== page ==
"Those generally are the country's most needy citizens in that they don't have the educational levels that would allow them a great deal of mobility in terms of the jobs that they're doing. Most recently, this is playing out in the rebuilding of New Orleans where American blacks, in particular, are complaining that they have been bypassed in terms of doing that construction work because employers have preferred to hire illegal alien workers," says Martin.

"They compete with the least skilled Americans," says James Smith, an economist who specializes in immigration issues at the RAND Corporation in Santa Monica, California. "And anyone who competes with undocumented immigrants is going to lose out and their wages are going to go down. I think a reasonable number for that is that their wages go down about four or five percent. There are people who lose out and those are the people who compete with undocumented immigrants and that includes less skilled, native born Americans."

A Growing Consumer Market

In addition to fueling a large portion of the labor market, Rakesh Kochhar, Associate Director for Research at the Washington-based Pew Hispanic Center, sees illegal workers as an increasingly important customer base for American businesses.

"They are interested in the size of this population because, demographically speaking, growth of the U.S. population is coming from immigration [, both legal and illegal]. The native-born population is virtually at a standstill. And it's either Hispanics or it's Asians -- those are the major demographic segments that are growing right now and that is the growth market," says Kochhar. "Right now, it is relatively small. The foreign-born population in the United States is less than 15 percent and their share in terms of income and output is also less than 15 percent [for the country as a whole]. But all of the growth is happening in this segment [of the population]. So in the next 20-to-25 years, this is going to double."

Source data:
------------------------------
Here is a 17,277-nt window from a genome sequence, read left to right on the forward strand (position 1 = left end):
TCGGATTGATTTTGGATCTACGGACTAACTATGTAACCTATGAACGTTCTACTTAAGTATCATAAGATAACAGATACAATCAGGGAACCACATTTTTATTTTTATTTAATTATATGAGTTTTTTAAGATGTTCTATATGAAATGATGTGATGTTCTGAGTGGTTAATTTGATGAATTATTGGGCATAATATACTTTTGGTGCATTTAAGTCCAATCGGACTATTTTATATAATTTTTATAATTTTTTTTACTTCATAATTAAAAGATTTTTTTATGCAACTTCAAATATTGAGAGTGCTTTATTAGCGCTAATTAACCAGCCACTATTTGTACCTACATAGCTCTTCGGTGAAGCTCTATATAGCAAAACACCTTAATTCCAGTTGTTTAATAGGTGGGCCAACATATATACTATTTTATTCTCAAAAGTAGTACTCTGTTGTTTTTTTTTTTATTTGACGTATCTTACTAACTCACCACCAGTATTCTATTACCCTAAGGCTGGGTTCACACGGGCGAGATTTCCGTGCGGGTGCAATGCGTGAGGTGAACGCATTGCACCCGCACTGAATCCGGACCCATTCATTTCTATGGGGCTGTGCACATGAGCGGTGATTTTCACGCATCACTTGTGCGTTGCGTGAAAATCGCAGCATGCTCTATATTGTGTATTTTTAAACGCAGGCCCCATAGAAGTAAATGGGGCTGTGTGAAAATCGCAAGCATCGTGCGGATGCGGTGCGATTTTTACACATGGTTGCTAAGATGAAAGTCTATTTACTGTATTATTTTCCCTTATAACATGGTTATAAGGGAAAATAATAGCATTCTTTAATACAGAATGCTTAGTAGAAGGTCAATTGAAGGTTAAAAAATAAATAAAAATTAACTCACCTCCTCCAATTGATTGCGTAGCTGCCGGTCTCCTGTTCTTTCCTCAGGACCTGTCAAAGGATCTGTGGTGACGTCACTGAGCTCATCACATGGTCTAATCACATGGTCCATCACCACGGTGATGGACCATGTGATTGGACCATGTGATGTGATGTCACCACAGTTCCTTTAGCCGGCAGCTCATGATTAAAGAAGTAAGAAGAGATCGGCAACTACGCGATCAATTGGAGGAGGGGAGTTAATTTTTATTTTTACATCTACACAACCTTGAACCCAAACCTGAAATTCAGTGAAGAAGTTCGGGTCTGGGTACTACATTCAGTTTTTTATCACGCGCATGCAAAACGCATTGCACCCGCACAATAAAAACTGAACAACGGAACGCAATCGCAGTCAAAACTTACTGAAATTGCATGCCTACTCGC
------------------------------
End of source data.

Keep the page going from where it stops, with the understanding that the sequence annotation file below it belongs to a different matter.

That is why analyst Robert Justich at Bear Stearns in New York says U.S. businesses are catering to immigrants, regardless of their legal status. "If you go to lower income neighborhoods that immigrants are living in, you'll see more satellite dishes per household than in high income areas," says Justich. "In terms of financial services, we've seen the market for remittances [take off]. For example, to Mexico alone, migrant workers ship back approximately $15 billion a year. And financial services make a very nice margin on that business. The price of real estate has been influenced by this massive influx of people who need places to stay. Rental costs and home costs in these neighborhoods have actually gone up proportionally more than in other areas. So there is no question that the consumption side of the equation has strengthened due to immigration."

It is not known exactly how many illegal immigrants are in the United States, how much they earn, how much they spend, how much they pay in taxes or how much of a strain they put on the nation's social welfare system.

What experts do know is that unless lawmakers reform the country's immigration policies, America's dependence on undocumented labor will likely continue to grow.

This story was first broadcast on the English news program,VOA News Now. For other Focus reports click here.